Significant increases seen in death rates involving synthetic opioids in 15 of 20 states from 2013 to 2017
THURSDAY, Dec. 27, 2018 (HealthDay News) — More than two-thirds of drug overdose deaths in 2017 involved an opioid, with increases in overdose deaths from all opioids and synthetic opioids seen from 2016 to 2017, according to research published in the Dec. 21 issue of the U.S. Centers for Disease Control and Prevention Morbidity and Mortality Weekly Report.
Lawrence Scholl, Ph.D., from the CDC in Atlanta, and colleagues examined state-level changes in death rates involving drug overdoses in 50 states and the District of Columbia (DC) and those involving synthetic opioids in 20 states for 2013 to 2017. The changes in death rates during 2016 to 2017 involving opioids and opioid subcategories were also examined.
The researchers found that 67.8 percent of the 70,237 drug overdose deaths in 2017 involved an opioid. There was an increase in drug overdose death rates in 35 of 50 states and in DC from 2013 to 2017; in 15 of 20 states, significant increases in death rates involving synthetic opioids occurred, likely driven by illicitly manufactured fentanyl. Overdose deaths involving opioids and synthetic opioids increased from 2016 to 2017; deaths involving prescription opioids and heroin remained stable.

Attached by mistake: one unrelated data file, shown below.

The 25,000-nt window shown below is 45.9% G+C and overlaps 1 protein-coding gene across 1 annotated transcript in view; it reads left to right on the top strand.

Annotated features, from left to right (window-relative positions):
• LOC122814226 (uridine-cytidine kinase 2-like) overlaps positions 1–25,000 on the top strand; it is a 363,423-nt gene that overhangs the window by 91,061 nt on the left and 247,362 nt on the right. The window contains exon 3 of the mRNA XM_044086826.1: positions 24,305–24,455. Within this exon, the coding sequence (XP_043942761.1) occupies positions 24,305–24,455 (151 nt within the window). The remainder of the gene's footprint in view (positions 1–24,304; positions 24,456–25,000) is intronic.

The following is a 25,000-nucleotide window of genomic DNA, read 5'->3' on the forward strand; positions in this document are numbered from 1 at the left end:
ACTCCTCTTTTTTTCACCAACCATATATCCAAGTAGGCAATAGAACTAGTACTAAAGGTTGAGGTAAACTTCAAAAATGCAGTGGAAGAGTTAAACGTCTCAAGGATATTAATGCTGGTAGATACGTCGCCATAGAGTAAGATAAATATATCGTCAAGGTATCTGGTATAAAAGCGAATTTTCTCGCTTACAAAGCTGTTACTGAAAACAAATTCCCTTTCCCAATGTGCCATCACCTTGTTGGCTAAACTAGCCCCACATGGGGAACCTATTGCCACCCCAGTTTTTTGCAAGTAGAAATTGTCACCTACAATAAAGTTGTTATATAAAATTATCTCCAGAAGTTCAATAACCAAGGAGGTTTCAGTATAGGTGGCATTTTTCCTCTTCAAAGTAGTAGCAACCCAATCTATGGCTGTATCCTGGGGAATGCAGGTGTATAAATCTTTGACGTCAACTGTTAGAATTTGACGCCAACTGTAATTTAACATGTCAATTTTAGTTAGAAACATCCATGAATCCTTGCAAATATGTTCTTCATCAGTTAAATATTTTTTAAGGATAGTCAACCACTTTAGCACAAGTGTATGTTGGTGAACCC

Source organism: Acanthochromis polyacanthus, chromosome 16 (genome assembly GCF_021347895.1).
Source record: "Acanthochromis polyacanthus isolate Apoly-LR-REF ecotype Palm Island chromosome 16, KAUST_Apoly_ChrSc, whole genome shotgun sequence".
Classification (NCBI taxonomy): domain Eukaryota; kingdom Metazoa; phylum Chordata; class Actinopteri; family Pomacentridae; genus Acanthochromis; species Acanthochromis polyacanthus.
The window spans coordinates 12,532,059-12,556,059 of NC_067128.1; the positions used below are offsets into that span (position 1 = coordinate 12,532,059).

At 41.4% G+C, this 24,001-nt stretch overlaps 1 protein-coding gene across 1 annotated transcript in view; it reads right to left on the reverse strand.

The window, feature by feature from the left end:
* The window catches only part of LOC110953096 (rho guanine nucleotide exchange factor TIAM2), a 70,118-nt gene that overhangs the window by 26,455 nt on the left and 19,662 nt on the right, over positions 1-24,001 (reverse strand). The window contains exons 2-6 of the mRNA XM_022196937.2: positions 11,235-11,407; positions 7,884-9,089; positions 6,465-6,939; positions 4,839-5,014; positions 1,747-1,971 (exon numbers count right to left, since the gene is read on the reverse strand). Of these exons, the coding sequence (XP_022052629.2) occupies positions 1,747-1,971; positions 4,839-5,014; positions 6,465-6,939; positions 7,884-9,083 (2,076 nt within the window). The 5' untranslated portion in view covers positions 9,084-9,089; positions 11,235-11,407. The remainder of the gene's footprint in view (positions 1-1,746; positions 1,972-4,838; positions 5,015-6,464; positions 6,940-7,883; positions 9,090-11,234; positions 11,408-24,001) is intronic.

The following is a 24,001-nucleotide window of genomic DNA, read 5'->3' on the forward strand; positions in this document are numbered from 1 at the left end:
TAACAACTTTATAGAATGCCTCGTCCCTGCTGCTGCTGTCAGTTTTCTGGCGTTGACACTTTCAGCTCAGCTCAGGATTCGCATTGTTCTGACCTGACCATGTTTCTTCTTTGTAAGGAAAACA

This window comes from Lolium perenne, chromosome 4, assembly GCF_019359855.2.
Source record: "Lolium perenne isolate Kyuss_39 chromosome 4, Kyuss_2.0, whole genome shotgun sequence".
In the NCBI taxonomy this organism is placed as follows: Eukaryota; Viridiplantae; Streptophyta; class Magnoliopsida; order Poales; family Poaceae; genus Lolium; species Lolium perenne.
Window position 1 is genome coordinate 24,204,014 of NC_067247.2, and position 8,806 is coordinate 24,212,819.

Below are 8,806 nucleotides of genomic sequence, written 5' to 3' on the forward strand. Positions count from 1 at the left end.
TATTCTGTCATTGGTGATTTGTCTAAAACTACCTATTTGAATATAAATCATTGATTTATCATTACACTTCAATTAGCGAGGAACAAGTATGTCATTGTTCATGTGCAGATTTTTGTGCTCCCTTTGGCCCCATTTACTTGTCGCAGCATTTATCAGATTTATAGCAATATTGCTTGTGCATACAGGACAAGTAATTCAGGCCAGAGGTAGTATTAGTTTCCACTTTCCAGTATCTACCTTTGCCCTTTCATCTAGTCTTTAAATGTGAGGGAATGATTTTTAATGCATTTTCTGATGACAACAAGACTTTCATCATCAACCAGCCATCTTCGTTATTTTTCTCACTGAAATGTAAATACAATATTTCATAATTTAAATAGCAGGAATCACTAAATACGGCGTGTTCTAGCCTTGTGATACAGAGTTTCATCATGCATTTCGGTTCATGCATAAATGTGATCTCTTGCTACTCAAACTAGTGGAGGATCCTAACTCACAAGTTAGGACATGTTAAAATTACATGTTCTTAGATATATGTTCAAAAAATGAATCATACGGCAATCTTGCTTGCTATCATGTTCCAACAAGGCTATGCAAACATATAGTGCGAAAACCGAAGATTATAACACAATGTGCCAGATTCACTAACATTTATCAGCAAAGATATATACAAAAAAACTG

“Through 2017, the drug overdose epidemic continues to worsen and evolve, and the involvement of many types of drugs (e.g., opioids, cocaine, and methamphetamine) underscores the urgency to obtain more timely and local data to inform public health and public safety action,” the authors write.
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